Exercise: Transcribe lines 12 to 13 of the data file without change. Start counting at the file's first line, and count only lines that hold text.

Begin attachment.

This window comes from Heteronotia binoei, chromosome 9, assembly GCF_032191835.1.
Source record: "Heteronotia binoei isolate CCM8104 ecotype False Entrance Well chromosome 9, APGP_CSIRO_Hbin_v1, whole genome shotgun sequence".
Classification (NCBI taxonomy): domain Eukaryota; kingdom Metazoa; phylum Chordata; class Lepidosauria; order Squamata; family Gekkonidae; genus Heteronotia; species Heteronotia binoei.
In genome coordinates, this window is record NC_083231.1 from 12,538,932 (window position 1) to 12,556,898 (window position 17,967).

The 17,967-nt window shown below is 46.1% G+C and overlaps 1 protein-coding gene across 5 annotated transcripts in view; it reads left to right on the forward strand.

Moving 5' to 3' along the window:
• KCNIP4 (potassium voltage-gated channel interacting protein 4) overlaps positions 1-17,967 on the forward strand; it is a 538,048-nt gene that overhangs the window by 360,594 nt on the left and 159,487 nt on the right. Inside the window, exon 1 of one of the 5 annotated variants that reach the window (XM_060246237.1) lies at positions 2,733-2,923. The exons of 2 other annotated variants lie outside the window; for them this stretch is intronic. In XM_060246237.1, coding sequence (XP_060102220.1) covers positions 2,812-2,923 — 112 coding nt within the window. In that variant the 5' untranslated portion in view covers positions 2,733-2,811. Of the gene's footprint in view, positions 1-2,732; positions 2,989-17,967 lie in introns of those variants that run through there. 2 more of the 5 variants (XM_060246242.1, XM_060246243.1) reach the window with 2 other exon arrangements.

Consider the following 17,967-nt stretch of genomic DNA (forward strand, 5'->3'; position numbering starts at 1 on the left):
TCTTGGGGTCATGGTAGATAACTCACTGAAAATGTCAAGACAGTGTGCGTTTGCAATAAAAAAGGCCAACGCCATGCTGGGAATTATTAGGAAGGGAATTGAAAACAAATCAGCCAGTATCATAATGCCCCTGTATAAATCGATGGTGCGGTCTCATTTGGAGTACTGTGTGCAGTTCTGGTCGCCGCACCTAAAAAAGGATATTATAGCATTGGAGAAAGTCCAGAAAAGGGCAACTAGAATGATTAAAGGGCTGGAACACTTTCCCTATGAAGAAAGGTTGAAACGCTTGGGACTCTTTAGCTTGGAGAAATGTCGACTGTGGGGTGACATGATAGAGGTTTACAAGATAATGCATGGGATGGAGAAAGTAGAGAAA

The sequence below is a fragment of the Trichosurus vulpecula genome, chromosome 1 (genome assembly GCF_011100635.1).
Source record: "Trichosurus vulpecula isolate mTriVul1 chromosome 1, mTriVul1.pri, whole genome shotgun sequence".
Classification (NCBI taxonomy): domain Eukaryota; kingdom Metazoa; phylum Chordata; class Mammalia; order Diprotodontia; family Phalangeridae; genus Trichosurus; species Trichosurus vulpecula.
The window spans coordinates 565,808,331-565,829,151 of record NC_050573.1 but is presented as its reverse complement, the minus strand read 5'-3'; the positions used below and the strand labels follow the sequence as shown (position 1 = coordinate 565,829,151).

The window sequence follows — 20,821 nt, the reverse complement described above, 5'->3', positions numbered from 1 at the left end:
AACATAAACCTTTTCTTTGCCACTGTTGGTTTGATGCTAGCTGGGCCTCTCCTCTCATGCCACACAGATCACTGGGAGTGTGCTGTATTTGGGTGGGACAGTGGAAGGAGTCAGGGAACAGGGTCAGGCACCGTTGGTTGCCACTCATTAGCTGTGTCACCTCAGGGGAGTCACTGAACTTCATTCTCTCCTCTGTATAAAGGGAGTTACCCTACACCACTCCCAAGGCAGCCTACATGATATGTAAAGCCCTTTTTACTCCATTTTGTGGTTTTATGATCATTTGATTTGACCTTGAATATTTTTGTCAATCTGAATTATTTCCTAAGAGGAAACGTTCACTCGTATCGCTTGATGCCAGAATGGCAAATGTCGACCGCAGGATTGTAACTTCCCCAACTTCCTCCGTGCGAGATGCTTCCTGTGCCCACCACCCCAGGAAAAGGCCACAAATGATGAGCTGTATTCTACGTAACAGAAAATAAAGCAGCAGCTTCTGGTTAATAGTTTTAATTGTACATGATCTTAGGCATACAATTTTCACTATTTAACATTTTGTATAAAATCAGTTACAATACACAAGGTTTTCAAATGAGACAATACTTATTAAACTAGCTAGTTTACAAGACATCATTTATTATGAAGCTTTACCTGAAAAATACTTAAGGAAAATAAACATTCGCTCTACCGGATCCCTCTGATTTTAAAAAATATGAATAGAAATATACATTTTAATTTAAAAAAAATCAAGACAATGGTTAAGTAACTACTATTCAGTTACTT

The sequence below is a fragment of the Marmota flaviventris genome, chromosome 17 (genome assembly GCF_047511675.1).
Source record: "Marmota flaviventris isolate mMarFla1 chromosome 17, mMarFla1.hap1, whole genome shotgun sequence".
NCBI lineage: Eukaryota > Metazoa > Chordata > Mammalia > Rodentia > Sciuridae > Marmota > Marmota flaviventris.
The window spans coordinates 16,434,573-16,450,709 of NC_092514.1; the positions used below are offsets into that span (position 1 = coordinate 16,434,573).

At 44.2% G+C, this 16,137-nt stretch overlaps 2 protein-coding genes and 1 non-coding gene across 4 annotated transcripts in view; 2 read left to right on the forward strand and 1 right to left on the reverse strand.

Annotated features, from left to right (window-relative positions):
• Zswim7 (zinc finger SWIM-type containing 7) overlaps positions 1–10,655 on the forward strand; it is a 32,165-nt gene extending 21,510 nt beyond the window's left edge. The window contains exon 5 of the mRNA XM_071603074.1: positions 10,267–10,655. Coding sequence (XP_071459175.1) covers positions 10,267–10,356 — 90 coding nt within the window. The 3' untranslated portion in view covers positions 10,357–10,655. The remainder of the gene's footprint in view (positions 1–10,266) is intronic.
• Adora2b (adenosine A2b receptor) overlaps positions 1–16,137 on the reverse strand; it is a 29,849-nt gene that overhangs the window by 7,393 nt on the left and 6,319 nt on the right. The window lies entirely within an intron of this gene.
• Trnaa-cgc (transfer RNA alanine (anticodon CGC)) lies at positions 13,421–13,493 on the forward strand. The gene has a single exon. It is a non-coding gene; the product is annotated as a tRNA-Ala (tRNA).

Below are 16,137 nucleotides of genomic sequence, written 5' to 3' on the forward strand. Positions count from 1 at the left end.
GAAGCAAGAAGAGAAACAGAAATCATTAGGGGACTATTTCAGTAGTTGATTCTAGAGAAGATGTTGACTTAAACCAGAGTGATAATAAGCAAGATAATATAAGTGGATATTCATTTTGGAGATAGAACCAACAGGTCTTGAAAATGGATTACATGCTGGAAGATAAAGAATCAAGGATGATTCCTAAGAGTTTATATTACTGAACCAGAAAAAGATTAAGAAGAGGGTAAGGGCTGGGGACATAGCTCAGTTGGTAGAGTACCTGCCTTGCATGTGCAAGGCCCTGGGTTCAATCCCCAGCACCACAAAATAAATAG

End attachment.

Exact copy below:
Classification (NCBI taxonomy): domain Eukaryota; kingdom Metazoa; phylum Chordata; class Mammalia; order Diprotodontia; family Phalangeridae; genus Trichosurus; species Trichosurus vulpecula.
The window spans coordinates 565,808,331-565,829,151 of record NC_050573.1 but is presented as its reverse complement, the minus strand read 5'-3'; the positions used below and the strand labels follow the sequence as shown (position 1 = coordinate 565,829,151).